|Six Flags Great America|
Gurnee, Illinois, USA
May 29, 1976
123 acres (49.8 hectares)
Six Flags Great America is a Six Flags theme park in the Chicago metropolitan area, located in Gurnee, Illinois. It first opened in 1976 as "Marriott's Great America". Six Flags purchased the park from the Marriott Corporation in 1984, making it the seventh park in the chain. As of 2011, the park has eight themed sections, a 16-acre (65,000 m²) water park, two specially themed children's areas, and various other forms of entertainment.
The year was 1976, America's 200th birthday. A familiar hotel chain, Marriott, decided to go into the theme park business by opening two theme parks with the same name and rides. Both were called Great America, one being located in Santa Clara, California and the other at Gurnee, Illinois. Both parks welcomed guests with picturesque entries with double-decker carousels named Columbia, Arrow Dynamics inverting coasters called Turn of the Century (both later converted into Demon), Schwarzkopf Speed Racer coasters named Willard’s Whizzer (now simply Whizzer) that whizzed in and out the woods of the park, Bradley and Kaye kiddie coasters with the name Gulf Coaster, log flumes, and many state-of-the-art flats rides.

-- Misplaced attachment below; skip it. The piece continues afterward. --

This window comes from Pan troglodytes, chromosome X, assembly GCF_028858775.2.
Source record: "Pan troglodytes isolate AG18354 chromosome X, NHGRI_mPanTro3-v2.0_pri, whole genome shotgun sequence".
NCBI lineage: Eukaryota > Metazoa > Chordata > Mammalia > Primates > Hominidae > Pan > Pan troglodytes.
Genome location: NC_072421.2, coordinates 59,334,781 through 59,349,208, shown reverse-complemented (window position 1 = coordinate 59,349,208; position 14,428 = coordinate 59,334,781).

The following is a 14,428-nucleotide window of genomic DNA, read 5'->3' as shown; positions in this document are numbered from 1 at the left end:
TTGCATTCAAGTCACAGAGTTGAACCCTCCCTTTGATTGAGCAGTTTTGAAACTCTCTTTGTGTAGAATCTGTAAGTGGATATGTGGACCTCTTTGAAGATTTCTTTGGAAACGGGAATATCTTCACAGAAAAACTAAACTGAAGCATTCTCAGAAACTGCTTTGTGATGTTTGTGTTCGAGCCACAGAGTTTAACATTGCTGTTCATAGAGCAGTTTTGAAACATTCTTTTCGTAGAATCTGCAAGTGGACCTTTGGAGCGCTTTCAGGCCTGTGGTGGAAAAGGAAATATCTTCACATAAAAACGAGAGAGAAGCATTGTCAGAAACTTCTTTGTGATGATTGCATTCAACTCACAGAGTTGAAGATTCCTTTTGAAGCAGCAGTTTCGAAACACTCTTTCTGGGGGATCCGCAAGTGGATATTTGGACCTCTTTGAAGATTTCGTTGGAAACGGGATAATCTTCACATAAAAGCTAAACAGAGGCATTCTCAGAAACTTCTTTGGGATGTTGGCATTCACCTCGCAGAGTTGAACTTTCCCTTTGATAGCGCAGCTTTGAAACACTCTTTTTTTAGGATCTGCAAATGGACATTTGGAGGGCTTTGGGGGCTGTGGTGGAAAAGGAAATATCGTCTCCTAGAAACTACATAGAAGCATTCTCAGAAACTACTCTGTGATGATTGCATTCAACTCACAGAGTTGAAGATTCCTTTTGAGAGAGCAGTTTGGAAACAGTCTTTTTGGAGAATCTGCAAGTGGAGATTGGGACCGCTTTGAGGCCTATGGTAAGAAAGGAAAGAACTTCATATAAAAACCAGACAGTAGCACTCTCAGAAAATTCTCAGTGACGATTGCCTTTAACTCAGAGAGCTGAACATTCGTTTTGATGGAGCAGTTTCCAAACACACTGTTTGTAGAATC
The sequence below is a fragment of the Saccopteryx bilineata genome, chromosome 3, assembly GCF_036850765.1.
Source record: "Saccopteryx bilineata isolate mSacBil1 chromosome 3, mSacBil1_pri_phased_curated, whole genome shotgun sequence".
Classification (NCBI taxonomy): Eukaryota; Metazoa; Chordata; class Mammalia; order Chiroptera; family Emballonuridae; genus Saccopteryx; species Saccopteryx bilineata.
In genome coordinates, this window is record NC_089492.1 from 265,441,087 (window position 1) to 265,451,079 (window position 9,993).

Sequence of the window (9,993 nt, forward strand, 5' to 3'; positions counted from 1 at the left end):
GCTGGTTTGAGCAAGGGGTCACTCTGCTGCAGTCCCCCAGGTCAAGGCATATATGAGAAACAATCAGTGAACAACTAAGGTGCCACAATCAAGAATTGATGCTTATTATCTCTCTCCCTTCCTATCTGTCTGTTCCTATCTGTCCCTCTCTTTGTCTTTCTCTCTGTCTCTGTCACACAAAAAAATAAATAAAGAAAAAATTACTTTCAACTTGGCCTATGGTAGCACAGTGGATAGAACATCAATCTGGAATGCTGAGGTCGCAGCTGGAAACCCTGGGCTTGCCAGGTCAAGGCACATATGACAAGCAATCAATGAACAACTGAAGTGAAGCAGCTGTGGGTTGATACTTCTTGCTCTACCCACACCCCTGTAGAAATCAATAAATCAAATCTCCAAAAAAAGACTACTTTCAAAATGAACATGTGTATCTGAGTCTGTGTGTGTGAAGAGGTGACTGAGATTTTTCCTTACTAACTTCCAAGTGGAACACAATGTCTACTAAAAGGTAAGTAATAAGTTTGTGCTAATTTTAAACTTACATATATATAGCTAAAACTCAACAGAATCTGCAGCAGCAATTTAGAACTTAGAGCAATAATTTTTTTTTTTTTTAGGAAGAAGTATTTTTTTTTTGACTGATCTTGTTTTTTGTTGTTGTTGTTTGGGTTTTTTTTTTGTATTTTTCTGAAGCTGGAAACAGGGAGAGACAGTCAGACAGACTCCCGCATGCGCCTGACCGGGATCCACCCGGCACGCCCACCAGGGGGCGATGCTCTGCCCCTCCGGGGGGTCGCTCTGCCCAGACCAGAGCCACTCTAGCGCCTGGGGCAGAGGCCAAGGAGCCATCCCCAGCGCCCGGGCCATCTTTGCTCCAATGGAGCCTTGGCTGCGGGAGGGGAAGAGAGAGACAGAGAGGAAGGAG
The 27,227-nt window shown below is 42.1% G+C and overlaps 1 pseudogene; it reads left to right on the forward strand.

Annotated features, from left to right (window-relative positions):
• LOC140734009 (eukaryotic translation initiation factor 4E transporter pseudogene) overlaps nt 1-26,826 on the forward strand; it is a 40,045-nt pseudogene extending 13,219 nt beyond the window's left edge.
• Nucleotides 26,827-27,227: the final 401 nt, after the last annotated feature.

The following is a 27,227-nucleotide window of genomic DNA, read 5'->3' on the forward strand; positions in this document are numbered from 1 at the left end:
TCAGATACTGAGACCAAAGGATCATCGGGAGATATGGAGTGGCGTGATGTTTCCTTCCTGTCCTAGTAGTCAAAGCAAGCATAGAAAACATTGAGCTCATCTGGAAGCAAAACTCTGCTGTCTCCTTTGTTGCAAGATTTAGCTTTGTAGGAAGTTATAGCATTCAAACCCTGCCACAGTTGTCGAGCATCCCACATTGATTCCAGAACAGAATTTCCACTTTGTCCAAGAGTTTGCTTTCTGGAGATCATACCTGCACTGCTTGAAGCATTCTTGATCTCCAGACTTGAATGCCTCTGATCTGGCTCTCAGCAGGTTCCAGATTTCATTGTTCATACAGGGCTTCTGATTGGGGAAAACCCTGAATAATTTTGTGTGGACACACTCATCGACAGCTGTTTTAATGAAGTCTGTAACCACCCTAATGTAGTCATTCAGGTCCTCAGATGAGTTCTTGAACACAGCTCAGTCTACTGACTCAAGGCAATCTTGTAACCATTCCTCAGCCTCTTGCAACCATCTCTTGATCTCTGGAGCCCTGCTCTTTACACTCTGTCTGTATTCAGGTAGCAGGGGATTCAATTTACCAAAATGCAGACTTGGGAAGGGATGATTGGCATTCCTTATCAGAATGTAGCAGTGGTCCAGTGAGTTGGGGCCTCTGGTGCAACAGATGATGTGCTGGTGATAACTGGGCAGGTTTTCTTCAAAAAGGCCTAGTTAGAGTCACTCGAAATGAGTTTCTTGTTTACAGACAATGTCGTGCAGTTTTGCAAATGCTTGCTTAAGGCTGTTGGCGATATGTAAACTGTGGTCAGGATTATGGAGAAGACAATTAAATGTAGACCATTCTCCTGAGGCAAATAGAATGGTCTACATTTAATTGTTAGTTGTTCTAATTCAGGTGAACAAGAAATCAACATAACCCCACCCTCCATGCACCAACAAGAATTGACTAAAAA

After the 1976 season, Great America's Gulf Coaster was removed due to fires and maintenance problems and the spot that was occupied by the ride became a station for the Southern Cross Sky Ride (later removed for Roaring Rapids). The 1977 season brought another classic ride into Great America's Illinois location, the Sky Trek observation tower, manufactured by Intamin and still operating today. Also, an Intamin Flying Dutchman flat ride was added (not to be confused with Vekoma’s Flying Dutchman coaster), Davey Jones' Dinghies, and another flat ride, Ricochet. The Illinois park only had two coasters since Gulf Coaster's removal, so both parks in the chain got Schwarzkopf shuttle loops called Tidal Wave. The rides were fairly simplistic: passengers were launched at sixty miles per hour into a loop and up a reversing spike, then backwards through the station, up a second spike, then back into the station.
1979 Became another great season as Great America installed the "World's Largest Motion Picture Experience," the Pictorium. "To Fly" was the first movie shown and proved another great family hit for the growing thrill park. To prove that it truly was becoming a thrill park, Great America introduced more thrills while beginning to go off track with their theming. How you ask? In 1980, both parks' Turn of the Century coasters got a hefty retheme, repaint, and modifications by Arrow Dynamics so that the rides' two bunny hop hills became loops. Demon now boasts theming elements such as a drop into the Demon's head, and waterfalls. Great America was now becoming more of a thrill park, and the next season would prove this.